The County Fermanagh insurance magnate Sean Quinn has lost his place as the wealthiest man in Ireland, according to US finance magazine Forbes.
Sean Quinn said the money the family lost in a bank investment was "hurtful"
The Forbes list, which tracks the rising and falling fortunes of the world's richest people, estimates Mr Quinn to have lost a staggering $4.5 bn, leaving him 468th on the list with $1.5 bn.
The Dublin mobile phone mogul Denis O'Brien has taken top spot in Ireland with a fortune of $2.2bn.
62-year-old Sean Quinn famously started with a single quarry on his father's farm, selling sand and gravel to local builders, before building up a huge business empire.
Today he and three of his five children run interests spanning a range of industries including construction supply, glass manufacturing, insurance, hotels and pubs.
Forbes said Mr Quinn's controversial investment in Anglo-Irish Bank left a big hole in his finances.
When the Irish government nationalised the bank in January, Mr Quinn told RTE his losses were more than 1 bn euro.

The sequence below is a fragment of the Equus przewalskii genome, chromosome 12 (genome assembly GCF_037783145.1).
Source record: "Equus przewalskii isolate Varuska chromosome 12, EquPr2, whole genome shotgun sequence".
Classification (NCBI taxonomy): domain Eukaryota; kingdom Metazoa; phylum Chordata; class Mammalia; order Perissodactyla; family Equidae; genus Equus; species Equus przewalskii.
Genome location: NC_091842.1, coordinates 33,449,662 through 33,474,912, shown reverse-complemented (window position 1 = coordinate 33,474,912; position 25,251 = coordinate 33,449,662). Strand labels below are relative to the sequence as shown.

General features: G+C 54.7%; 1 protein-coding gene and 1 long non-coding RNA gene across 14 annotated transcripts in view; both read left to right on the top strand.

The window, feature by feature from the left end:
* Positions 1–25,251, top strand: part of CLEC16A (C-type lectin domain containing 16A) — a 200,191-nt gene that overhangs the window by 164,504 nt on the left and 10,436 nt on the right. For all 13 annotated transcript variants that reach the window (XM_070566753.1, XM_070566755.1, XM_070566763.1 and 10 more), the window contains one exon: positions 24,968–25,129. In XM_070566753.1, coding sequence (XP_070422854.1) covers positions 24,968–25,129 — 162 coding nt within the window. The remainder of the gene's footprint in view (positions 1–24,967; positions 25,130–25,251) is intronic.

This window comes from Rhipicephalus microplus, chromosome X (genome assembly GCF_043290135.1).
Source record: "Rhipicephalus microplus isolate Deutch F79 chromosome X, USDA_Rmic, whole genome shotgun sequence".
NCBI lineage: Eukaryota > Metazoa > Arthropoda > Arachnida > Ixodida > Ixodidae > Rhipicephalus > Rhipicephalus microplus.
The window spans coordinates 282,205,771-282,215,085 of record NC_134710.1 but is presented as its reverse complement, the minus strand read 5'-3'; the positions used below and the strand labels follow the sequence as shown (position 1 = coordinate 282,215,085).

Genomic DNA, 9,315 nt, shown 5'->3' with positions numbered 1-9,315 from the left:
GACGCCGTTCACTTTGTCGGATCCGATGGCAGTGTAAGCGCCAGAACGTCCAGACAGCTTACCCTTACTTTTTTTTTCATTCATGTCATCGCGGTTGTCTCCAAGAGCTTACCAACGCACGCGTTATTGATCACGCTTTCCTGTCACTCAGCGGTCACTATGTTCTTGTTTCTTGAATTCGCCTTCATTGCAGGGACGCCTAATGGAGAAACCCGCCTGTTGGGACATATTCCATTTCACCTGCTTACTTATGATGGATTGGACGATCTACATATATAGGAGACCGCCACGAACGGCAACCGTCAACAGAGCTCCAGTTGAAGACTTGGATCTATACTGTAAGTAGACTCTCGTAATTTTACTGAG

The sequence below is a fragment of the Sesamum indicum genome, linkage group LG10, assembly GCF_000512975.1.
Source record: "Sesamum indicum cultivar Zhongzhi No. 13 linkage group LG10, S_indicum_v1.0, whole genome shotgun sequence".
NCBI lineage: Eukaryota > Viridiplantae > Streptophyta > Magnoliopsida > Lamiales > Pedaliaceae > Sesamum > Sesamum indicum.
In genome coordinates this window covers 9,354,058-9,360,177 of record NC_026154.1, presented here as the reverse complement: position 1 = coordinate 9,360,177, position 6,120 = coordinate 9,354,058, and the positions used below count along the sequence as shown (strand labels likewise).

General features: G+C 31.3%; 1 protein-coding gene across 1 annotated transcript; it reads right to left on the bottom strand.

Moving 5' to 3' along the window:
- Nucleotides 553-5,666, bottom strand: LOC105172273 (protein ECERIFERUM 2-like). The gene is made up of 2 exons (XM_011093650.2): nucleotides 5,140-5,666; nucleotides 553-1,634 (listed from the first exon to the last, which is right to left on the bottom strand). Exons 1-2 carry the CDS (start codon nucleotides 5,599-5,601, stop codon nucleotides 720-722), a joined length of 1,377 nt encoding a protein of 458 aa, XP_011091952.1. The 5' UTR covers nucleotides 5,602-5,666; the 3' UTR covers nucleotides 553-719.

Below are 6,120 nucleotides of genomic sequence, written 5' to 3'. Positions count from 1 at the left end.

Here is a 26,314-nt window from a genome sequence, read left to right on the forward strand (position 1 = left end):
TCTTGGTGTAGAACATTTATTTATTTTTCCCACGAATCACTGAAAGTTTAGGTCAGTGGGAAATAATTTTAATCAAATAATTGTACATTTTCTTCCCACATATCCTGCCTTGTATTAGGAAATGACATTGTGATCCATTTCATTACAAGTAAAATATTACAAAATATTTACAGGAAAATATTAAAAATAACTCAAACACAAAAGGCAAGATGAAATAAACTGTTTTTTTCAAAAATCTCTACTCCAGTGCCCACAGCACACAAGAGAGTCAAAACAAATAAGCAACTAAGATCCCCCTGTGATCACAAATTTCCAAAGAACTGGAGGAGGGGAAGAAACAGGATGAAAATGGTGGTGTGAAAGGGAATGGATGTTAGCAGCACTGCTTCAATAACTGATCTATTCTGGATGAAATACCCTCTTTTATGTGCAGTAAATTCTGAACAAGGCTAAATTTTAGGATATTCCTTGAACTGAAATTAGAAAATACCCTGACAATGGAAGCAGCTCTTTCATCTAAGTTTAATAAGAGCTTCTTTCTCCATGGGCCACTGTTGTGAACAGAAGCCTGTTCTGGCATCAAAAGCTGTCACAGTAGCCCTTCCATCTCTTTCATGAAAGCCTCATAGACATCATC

One trick is to endear his firm to masses by lowering prices and upping philanthropy
"I think if anybody had said 10 years ago, you're going to invest in glass, radiators, plastics, packaging, Russia, India, Ukraine, the Irish banks, some people would say you're safe in the Irish banks but I'm not too sure if you're safe in Russia," he said.
"The money we lost is hurtful, and we do not like it and I'm not trying to dismiss it or downsize it, but at the end of the day a lot of people in Ireland have lost a lot more in share dealings and in their value than we have."
Forbes said it was "a rare misstep for mogul known for traditional ways: skipped university to work a quarry on his father's farm and still doesn't use a cell phone."
Denis O'Brien, meanwhile, has double cause for celebration. Not only is he number one in Ireland, his old adversary Sir Anthony O'Reilly has been dropped from the list of billionaires.
Denis O'Brien is listed by Forbes as Ireland's wealthiest man
Sir Anthony has been fending off attempts by Mr O'Brien to get more control of his Independent News and Media group, which includes the Irish Independent and Belfast Telegraph.
While O'Brien suffered a loss on his investment in that company, his core telecoms business has held up well, providing him with a fortune of $2.2bn.
Forbes describes the married father-of four as "a colorful, cussing cell phone mogul" who operates in dozens of Caribbean islands and is quickly expanding in the South Pacific "despite coups, riots and government threats to nationalize".
The magazine adds: "One trick is to endear his firm to masses by lowering prices and upping philanthropy.
"Angry mobs in Haiti's food riots last year spared his phone stores from burning and looting out of respect for the 'Company of the People'.